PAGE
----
Legislators in New York are considering compulsory roadside scans for the mobile phones of drivers in accidents.
Such breathalyser-style tests would seek to show whether a mobile phone had been in use at the time of a crash.
It comes as New York officials cite an 840% increase in fines for texting while driving.
Israeli company Cellebrite is reportedly developing technology that could be used for this purpose.
The company was recently linked with the FBI’s attempts to unlock the phone used by the San Bernardino gunman.
It already has technology that can check a phone’s recent activity but would need to adapt this to make sure any scanning equipment was not logging the contents of texts or numbers called.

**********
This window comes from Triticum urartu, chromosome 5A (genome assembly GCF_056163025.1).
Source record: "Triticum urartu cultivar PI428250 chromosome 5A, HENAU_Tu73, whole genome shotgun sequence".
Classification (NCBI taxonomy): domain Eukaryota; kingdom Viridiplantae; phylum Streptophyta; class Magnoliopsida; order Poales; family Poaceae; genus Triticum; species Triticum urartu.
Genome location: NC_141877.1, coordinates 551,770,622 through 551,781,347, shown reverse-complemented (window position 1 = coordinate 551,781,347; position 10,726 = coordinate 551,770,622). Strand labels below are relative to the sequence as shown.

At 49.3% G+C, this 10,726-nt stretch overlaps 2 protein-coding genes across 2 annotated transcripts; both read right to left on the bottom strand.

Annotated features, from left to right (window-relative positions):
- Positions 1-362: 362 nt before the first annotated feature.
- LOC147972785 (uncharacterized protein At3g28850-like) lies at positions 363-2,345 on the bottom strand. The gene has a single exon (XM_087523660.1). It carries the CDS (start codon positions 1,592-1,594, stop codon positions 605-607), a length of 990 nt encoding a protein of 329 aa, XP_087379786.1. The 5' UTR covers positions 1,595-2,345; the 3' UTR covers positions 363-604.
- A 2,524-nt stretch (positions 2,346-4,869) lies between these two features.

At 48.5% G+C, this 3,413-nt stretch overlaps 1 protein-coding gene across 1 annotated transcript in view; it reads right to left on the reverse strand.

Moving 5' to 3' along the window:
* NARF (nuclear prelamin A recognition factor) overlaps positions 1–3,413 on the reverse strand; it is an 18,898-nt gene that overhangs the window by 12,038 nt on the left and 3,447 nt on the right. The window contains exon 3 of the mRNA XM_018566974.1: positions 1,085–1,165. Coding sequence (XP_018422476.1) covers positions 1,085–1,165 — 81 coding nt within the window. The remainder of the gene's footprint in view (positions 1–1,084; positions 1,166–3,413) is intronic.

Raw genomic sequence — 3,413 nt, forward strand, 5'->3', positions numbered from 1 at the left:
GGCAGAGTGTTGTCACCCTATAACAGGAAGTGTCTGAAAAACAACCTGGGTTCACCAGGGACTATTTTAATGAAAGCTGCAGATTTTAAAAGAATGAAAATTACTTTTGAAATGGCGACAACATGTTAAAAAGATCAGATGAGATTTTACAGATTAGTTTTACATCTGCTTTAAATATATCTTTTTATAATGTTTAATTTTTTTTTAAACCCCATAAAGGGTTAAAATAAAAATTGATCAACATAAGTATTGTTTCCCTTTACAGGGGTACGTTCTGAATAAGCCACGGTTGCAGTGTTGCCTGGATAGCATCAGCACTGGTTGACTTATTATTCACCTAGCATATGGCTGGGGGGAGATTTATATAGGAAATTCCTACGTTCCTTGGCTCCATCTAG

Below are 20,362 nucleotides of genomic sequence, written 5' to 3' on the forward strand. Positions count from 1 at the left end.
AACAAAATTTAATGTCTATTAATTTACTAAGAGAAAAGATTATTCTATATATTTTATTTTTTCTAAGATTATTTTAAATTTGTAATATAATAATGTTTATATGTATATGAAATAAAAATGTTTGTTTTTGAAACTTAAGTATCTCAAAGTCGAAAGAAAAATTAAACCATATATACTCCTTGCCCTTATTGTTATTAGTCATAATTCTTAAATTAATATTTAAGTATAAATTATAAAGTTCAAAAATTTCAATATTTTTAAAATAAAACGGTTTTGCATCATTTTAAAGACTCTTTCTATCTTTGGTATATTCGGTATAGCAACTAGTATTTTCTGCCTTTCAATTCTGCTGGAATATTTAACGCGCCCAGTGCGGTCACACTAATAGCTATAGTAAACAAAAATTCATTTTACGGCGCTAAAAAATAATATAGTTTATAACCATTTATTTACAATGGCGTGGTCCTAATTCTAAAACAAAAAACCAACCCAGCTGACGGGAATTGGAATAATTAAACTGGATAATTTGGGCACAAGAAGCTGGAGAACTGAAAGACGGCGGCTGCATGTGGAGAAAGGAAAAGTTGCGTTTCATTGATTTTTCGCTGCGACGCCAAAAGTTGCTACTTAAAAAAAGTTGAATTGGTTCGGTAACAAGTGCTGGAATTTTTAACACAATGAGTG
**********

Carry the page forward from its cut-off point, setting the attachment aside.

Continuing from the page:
This anonymity feature would be crucial to ensure the scanning technology would not fall foul of the Fourth Amendment right to privacy.
The legislation is currently being considered by the New York Senate Transportation committee and would be the first of its kind if passed.
Dubbed Evan’s Law, it has been prompted by lobbying from the group Distracted Operators Risk Casualties, founded by Ben Lieberman after his 19-year-old son, Evan, was killed by a distracted driver in New York.
UK Department for Transport figures in 2014 suggest 1.6% of drivers (more than 500,000) use mobile phones behind the wheel.
Mobile phone use was a contributory factor in 492 UK road accidents in 2014, according to RAC research.